Infection with Human Immunodeficiency virus (HIV)-1 is frequently associated with abuse of psychostimulant drugs, such as methamphetamine (METH). The interaction of virus and psychostimulant, in particular with regard to viral persistence, is poorly understood and will be studied here using in vitro and in vivo approaches. We recently observed that blockade of p38 MAPK and knockdown or deletion of the lncRNA linc02574-201 can inhibit HIV-1 replication. Therefore, we propose in this application to investigate the mechanism(s) by which METH apparently promotes HIV-1 infection and the potential contributions of p38 MAPK and lncRNA linc02574- 201.
Three Specific Aims are proposed: 1) To investigate how methamphetamine (METH) increases HIV-1 infection of peripheral blood lymphocytes and monocytes/macrophages.
This aim will test the hypothesis that METH exposure affects HIV-1 infection in a concentration- and timing-dependent fashion by promoting the activity of p38 MAPK and expression of lnRNA linc02574-201. 2) To study how METH interferes with viral suppression by combined antiretroviral therapy (cART).
This aim will investigate how METH exposure affects viral suppression by cART and the recrudescence of the virus once ARV treatment ceases.
This aims will also assess if inhibition or knockdown of p38 MAPK can prevent the resumption of viral replication after cART, similar to the knockdown of lncRNA linc02574-201. 3) To assess in a humanized CD34+ HSC-engrafted NSG mouse model if METH increases the viral reservoir and facilitates the recurrence of HIV during interruption of cART.
This aim will study how METH affects HIV-1 infection, viral suppression by cART and viral recrudescence upon interruption of cART in an HIV permissive in vivo model, the CD34+ HSC (hematopoietic stem cell)-engrafted NSG mouse model. The experiments will be performed in vitro with isolated human peripheral blood cells and cell lines, and in vivo in humanized mice with a CD34+ cell-derived hematopoietic system that provides HIV permissive human peripheral CD4+ T-lymphocytes and macrophages (M?). All three Specific Aims will define RNA signatures of HIV-1 infected CD4+ T-cells and M? in the presence and absence of METH using RNA- sequencing and will test the proposed mechanism, including increased activity of the stress-related p38 MAPK and up-regulation of lncRNA linc02574-201.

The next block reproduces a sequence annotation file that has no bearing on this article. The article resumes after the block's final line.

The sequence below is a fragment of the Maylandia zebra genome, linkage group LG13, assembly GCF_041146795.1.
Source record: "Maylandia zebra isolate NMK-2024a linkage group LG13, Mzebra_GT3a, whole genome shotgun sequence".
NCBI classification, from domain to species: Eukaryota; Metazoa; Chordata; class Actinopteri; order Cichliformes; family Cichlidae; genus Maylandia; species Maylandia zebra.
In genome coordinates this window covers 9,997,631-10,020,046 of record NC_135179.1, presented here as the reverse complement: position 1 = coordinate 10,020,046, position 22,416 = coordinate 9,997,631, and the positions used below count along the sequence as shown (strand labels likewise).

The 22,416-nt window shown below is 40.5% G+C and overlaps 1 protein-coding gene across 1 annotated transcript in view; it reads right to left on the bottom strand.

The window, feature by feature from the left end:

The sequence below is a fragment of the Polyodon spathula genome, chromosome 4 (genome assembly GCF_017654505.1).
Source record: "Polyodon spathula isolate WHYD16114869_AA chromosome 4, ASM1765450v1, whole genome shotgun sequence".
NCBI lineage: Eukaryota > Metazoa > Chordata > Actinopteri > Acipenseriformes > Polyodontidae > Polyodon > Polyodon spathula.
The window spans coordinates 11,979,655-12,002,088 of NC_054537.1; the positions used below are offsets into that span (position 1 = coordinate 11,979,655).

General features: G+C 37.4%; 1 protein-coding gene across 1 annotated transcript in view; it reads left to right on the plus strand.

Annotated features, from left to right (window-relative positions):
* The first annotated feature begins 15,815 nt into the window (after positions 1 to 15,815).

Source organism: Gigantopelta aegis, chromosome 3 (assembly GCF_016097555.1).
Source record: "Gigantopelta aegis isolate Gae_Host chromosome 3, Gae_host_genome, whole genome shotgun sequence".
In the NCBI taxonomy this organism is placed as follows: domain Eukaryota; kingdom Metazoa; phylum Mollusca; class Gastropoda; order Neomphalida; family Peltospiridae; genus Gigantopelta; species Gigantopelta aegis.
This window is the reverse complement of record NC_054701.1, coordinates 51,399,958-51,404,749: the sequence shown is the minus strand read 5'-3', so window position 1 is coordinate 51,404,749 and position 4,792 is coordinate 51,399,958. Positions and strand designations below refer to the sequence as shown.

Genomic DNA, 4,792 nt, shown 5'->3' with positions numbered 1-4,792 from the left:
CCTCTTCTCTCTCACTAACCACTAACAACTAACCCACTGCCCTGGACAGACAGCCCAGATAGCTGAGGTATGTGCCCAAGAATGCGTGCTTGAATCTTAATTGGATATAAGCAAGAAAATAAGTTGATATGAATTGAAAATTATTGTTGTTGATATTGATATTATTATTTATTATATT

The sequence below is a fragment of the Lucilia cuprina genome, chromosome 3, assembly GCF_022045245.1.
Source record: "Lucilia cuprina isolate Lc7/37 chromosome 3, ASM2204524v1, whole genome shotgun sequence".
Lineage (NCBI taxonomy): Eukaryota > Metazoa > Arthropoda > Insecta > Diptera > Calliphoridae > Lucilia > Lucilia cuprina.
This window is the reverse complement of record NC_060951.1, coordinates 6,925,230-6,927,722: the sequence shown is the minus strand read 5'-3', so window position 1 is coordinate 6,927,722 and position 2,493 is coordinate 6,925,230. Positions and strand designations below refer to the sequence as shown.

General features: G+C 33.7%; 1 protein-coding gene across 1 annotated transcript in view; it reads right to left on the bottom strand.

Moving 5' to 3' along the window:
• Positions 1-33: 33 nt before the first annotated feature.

The aims will also monitor factors known to support HIV-1 infection, such as IRF7, and will test the premise that METH exposure down-regulates a subset of ISGs that include antiviral factors, such as CCL5, Mx1/2, IFITM2/3 and IRF1 and -3.

Public Health Relevance

HIV infection and methamphetamine abuse remain substantial public health concerns and despite the availability of antiretrovirals (ARVs) and combined ARV therapy (cART). While cART has shifted the overall picture of HIV-1 disease by providing significant benefits the virus cannot be eliminated and persists. Methamphetamine abuse is known to increase the risk of contracting HIV-1 and the psychostimulant seems to directly affect viral load. The purpose of the proposed research is to better understand the cellular and molecular mechanism underlying the compromising effect of the psychostimulant on cART-dependent optimal viral suppression in order to better counter viral persistence and recrudescence.

National Institute of Health (NIH)
National Institute on Drug Abuse (NIDA)
Research Project (R01)
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HIV Molecular Virology, Cell Biology, and Drug Development Study Section (HVCD)
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Satterlee, John S
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University of California Riverside
Schools of Medicine
United States
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